Can teen jobs be meaningful?

This summer, the Youth Apprenticeship Project (YAP) offered hands-on learning for teens in the West Side neighborhood of St. Paul, Minn., on finding and making work meaningful, and exploring work and education options after high school.

YAP at the Minnesota State Senate

Qays Ahmed, a 2008 graduate of Humboldt High School, apprenticed with committee administrator Laura Blubaugh in Senator John Marty’s office at the Minnesota State Capitol. “I attended committee meetings – a lot of them – and did research to support the health care legislation Senator Marty is proposing," says Ahmed. He also did research on billboards, and learned to work with computer graphics and office equipment.

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“Another important [aspect of] this work is relationship building – learning how to have conversations with people," says Blubaugh. “Qays sat at the table with senators and representatives and their aides. He learned how to introduce himself articulately. You have to look them in the eye and tell them who you are and why you’re here. These are very important skills."

Over a period of 10 weeks, Qays and two dozen other young people ages 14 to 19 worked with a mentor in (mostly) neighborhood-based businesses and nonprofit organizations. In addition to doing paid work 25 hours a week, they met weekly with other apprentices and adult coaches to reflect on their work experiences and to integrate those experiences with discussion of a variety of topics including post-secondary education, career options, personal finance, and how they connect to the neighborhood, both personally and through their work.

That process of reflection and connection to place are just part of what makes this program unique. Apprentices also serve a visible role in the community and are positive role models for younger children.

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“I was at Baker Community Center, where I helped kids with lunches and recreational activities. I learned how to manage my money, skills of working, and how to stay consistent and focused. I met a lot of kids – learning how to deal with them was important. I learned you don’t have to be so aggressive with them. I also learned to think about my future options." -- Taijon Ferrell

YAP at Youth Farm

Mai Ngia Xiong holds the distinction of one of longest participating members of the West Side Youth Farm. “I remember we dug the first garden at the original site on my birthday 10 years ago," says Xiong. “A lot of things have changed since then."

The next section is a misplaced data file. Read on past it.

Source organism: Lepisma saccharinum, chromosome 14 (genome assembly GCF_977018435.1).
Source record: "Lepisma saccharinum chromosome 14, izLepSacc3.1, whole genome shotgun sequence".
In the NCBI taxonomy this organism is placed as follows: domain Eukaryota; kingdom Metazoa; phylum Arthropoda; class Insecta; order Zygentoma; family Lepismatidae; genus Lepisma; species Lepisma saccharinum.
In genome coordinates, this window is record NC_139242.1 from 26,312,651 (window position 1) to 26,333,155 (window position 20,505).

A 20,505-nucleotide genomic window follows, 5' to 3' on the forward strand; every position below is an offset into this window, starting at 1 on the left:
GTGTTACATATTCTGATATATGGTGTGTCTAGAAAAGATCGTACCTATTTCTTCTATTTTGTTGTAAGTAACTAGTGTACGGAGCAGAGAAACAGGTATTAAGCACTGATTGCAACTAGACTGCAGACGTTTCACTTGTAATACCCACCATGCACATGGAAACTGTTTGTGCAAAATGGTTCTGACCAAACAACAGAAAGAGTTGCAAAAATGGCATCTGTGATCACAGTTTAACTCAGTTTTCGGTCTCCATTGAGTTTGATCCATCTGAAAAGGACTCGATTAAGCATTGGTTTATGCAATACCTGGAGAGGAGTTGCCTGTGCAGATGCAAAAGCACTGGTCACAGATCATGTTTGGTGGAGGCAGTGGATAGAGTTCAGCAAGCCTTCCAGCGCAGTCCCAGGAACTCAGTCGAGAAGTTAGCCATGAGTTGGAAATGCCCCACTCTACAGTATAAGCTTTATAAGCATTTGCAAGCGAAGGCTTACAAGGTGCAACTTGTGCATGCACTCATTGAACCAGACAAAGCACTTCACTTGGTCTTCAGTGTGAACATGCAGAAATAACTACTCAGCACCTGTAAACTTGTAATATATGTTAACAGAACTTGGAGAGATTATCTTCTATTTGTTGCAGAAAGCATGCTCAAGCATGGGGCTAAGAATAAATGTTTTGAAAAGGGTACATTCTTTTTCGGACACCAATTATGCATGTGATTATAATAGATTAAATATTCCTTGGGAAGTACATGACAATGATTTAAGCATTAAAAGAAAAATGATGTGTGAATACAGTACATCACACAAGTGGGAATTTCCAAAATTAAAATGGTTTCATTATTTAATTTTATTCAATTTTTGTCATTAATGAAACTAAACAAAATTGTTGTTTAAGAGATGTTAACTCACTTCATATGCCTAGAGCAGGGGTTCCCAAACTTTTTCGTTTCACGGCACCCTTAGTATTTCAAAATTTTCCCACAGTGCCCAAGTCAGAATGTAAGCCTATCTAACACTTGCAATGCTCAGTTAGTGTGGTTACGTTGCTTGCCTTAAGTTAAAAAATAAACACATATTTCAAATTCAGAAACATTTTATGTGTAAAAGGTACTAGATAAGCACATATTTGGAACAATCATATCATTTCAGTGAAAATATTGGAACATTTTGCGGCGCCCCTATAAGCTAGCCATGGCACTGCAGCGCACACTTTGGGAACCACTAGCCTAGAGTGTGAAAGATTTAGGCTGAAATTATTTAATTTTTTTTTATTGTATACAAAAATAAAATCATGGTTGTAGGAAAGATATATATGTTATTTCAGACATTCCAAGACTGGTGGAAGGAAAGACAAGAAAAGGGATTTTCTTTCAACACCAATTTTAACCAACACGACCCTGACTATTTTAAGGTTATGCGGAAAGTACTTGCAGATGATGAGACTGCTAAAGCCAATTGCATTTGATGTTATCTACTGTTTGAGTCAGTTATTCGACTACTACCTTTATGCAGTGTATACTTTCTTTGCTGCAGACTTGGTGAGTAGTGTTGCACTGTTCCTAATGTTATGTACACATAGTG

One of the changes is a new curriculum designed to teach young children about gardening and nutrition. As an apprentice, Xiong helped pilot this teaching tool. “I had to learn how to teach things like composting, proper watering and soil conditions, plant care, and nutrition," she says. “Kids aren’t really interested in nutrition until they get something good to eat. I learned we can teach a lot from our little garden."

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Another of Xiong’s responsibilities was overseeing a local community garden. As they gain experience, high school aged youth farmers like Xiong become part of the lead staff, working as a team to plan and oversee the activities of Youth Farm. (Mai Ngia Xiong, left, and her mentor Amanda Stoelb.)

“We teach lots of things related to organic gardening, nutrition and food systems," explains Amanda Stoelb, a YAP mentor and director of the West Side Farm and Market Project, “but we also help children make connections to the people and places in their neighborhood."

For Xiong, one the most important outcomes of this summer’s experience is her intent to explore how she might work with children in other settings.

Youth apprentices were encouraged to see their work in a broader, civic context, and their mentors were too. We've written before on this blog about "citizen professionals." Helping young people develop and use their skills and talents is another example of how professionals can make a "civic contribution" while serving the interest of their organization in building a strong local workforce. (Read about "citizen naturalist" Neil Cunningham's work with youth apprentice Chang Xiong)

YAP is co-sponsored by the Neighborhood Learning Community (through the Center for Democracy and Citizenship) and the City of Saint Paul’s Youth Job Corps.

Content for this post came from interviews conducted by Nan Kari, a founder of the Neighborhood Learning Community.


Teen jobs can be incredibly meaningful, it provides valuable social skills, builds a strong work ethic teaching one of life’s lessons of working hard to succeed and prosper. It can also build self esteem through self worth.

Having a job as a teen or at the very least volunteering on a regular basis is an incredibly important part of developing as a person and becoming a contributing member of society.

Hubert H. Humphrey Institute of Public Affairs